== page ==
1

Suppose A takes a long position by buying a December gold futures contract in January, and B at the same time takes a short position by selling the contract. The orders from A and B are matched and the agreed price for December gold is $1000.

Assume that the December gold futures price goes like this:

January = $1000 → ... → November = $800 → December = $700

In November, at the end of the day, the balance in the A's margin account would be reduced by $200, and the B's margin account would be increased by $200. (Daily settlement)

In November, if A decides to close out the position by selling the contract. The futures price on that day is $800, so A would have a cumulative loss of $200 by closing out.

  1. Now what happens to B? If B holds the contract until December, he would have the right to sell the gold at $1000 while the price in the market is only (or should be very closed to) $700, meaning that B should gain $300. But his margin account has increased by only $200. Where would an extra $100 come from? To whom would B sell the gold?
  • When A sells his December contract in November for $800, where does the contract go? Does it disappear into thin air? Hardly. "C" buys the contract from "A" and becomes the new counter party. If the contract declines to $700 the "A" loses $200 and "C" loses $100 while "B" makes $300. – Bob Baerker Mar 24 '18 at 14:45
  • Thanks, I see it right now. So basically A can close out if and only if there is a buyer (C in your case) who is willing to buy the contract? From the textbook it sounds like closing out can be done just by entering into the opposite side of the original trade. – IgNite Mar 24 '18 at 14:52
  • This is from Options Futures and Other Derivatives: "Closing out a position means entering into the opposite trade to the original one. For example, the New York trader who bought a September corn futures contract on June 5 can close out the position by selling (i.e., shorting) one September corn futures contract on, say, July 20. The Kansas trader who sold (i.e., shorted) a September contract on June 5 can close out the position by buying one September contract on, say, August 25." – IgNite Mar 24 '18 at 14:53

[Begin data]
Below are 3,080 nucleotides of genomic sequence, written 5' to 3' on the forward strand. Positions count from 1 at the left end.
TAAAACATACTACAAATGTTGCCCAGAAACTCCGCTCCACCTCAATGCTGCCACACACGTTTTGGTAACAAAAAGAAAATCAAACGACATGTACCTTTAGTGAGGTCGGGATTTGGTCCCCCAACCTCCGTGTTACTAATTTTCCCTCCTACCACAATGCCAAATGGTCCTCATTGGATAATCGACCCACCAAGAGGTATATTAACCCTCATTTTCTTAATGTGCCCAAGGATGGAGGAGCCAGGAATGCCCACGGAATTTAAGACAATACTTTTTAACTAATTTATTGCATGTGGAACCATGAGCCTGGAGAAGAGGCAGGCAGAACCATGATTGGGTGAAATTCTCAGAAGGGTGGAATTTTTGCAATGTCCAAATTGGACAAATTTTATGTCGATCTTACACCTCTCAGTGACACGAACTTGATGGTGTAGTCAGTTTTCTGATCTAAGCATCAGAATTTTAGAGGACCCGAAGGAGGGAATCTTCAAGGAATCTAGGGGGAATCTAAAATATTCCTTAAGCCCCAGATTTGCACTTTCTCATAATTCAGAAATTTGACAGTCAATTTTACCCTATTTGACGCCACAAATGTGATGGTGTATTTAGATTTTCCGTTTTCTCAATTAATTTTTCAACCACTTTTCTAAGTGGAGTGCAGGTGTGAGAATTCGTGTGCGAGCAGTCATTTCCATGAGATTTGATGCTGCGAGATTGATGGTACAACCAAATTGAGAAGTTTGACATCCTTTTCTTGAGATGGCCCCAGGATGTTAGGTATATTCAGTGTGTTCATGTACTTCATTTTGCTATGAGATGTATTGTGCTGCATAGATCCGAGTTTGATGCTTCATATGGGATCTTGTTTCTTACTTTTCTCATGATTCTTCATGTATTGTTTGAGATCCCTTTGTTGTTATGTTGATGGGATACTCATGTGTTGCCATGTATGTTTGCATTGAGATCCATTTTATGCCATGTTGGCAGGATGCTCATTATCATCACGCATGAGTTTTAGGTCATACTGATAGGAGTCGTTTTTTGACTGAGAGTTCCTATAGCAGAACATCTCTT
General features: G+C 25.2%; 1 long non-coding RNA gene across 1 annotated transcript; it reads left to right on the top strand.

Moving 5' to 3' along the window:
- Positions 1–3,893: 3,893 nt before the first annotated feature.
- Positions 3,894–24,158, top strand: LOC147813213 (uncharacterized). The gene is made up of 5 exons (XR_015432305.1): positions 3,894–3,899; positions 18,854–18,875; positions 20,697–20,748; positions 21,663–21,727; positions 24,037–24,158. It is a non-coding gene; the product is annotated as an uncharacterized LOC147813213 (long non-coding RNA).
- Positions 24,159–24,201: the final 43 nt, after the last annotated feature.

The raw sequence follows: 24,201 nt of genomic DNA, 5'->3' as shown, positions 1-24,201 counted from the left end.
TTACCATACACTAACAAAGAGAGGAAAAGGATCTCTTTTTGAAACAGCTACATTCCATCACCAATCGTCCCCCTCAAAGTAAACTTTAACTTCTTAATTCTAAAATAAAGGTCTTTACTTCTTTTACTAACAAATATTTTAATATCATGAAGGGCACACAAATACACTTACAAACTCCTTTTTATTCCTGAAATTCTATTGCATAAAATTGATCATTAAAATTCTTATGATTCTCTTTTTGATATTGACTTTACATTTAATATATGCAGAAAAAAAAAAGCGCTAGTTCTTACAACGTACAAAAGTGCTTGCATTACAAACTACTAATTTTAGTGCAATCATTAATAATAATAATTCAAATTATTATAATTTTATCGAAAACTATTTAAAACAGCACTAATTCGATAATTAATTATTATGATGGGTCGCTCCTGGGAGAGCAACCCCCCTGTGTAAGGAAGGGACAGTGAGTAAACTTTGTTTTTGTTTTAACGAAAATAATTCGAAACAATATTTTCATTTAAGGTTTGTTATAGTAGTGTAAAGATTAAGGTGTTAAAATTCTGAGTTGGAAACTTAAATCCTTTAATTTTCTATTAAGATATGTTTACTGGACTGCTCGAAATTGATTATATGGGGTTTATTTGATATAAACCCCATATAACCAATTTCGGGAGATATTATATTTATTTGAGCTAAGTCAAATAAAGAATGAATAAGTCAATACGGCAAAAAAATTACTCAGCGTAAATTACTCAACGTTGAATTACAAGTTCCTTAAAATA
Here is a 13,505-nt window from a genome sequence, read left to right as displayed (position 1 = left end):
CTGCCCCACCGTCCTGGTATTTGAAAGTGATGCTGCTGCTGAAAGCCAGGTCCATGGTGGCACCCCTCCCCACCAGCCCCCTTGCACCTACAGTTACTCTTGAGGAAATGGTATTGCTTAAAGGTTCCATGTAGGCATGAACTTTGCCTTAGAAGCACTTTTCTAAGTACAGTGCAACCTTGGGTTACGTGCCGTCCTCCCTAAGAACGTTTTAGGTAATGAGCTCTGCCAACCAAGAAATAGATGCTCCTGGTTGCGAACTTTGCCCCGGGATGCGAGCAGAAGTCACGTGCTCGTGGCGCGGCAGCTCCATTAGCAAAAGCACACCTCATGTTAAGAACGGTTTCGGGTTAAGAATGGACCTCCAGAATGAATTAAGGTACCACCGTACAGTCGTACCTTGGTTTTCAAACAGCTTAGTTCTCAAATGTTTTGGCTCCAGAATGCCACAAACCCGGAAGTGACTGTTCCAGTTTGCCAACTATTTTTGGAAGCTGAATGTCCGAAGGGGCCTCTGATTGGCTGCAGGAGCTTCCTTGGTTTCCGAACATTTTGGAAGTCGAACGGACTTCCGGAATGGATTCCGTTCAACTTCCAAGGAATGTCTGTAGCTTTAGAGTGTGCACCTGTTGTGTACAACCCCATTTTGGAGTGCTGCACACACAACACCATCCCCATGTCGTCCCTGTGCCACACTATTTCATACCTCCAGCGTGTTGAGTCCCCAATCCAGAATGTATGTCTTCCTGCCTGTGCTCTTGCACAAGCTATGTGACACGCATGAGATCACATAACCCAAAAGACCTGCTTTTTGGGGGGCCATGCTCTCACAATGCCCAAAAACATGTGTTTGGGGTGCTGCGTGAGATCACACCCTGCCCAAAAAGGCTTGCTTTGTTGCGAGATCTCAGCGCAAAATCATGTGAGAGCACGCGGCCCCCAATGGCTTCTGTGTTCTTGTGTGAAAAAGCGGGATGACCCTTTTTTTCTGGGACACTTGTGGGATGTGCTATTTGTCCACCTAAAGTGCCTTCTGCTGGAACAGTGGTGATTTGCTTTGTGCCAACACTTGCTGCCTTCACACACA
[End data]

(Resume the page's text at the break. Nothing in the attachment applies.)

• "From the textbook it sounds like closing out can be done just by entering into the opposite side of the original trade." That's just another way of saying the same thing. Prior to expiration, you BTC and STC an existing contract from a counter party. If you don't close, you take delivery. – Bob Baerker Mar 24 '18 at 20:43
  • "This is from Options Futures and Other Derivatives... " In the case of American options, you can exercise them prior to expiry to acquire the underlying (long or short). But that's a different story from your original question. – Bob Baerker Mar 24 '18 at 20:44

Your Answer

By clicking “Post Your Answer”, you agree to our terms of service, privacy policy and cookie policy

Browse other questions tagged or ask your own question.